Considering the hardware that went into the building, a handful of vendors were explored to supply specific components for the microgrid such as the batteries, energy inverters, monitoring, and solar panels. There were deeper conversations with possible companies who would provide the controls, but by the time vendor selection came around, two leading companies that had been identified by the Energy GRID Institute to supply the controls were no longer producing solar microgrid hardware, Wolovich said.
“The introduction to Sigma Luminous happened at a very critical time in the project,” Wolovich said. “We had opened up our search for the right vendor and talking with [McCoy]… there [was] a shared spirit of creativity in terms of building automation and educational opportunities.”
McCoy said after meeting Wolovich and learning the story behind the ecodistrict revitalization plan, he understood that the project was larger than the building itself.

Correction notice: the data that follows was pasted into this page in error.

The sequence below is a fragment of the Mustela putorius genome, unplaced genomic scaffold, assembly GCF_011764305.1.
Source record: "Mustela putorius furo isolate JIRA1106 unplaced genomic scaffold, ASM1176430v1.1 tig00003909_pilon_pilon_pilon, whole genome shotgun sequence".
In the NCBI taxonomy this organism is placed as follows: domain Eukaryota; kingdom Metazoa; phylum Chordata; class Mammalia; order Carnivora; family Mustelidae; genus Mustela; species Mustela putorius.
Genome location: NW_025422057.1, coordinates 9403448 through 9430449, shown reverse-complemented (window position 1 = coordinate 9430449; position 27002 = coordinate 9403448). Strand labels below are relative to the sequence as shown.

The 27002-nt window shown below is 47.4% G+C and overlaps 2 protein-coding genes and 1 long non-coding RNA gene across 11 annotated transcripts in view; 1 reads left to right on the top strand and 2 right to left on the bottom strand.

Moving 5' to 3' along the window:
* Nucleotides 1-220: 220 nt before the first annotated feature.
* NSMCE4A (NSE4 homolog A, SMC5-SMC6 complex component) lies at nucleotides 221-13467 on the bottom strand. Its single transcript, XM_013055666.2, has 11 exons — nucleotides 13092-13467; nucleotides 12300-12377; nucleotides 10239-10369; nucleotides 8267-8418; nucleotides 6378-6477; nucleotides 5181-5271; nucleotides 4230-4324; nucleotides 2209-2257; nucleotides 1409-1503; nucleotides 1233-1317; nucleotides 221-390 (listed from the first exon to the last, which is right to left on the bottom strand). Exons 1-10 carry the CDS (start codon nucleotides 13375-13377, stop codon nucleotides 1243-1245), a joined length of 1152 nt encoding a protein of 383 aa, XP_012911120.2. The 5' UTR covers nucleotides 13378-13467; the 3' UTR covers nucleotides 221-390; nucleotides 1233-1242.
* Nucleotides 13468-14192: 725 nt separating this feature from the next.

Because the Hub now contains a DC microgrid, it’s able to provide uninterrupted communication and coordination out of the building during emergencies when the public grid may be down. If there is a flood, something that Triboro communities are familiar with, and the power goes out, the facility is able to continue running cooling and heating systems, refrigeration, lighting, provide internet, and become a shelter for Millvale during emergency communication efforts.
Millvale is also considered a food desert, and having 412 Food Rescue and Sprezzatura in the building has helped combat the lack of fresh, affordable, and healthy meals by serving thousands of community members each month.
Hana Uman, Program Director of Special Programs & Projects at 412 Food Rescue, said the organization’s Co-founder and CEO Leah Lizarondo began conversations in 2016 during the Launch Millvale incubator about partnering with NSR in a larger capacity.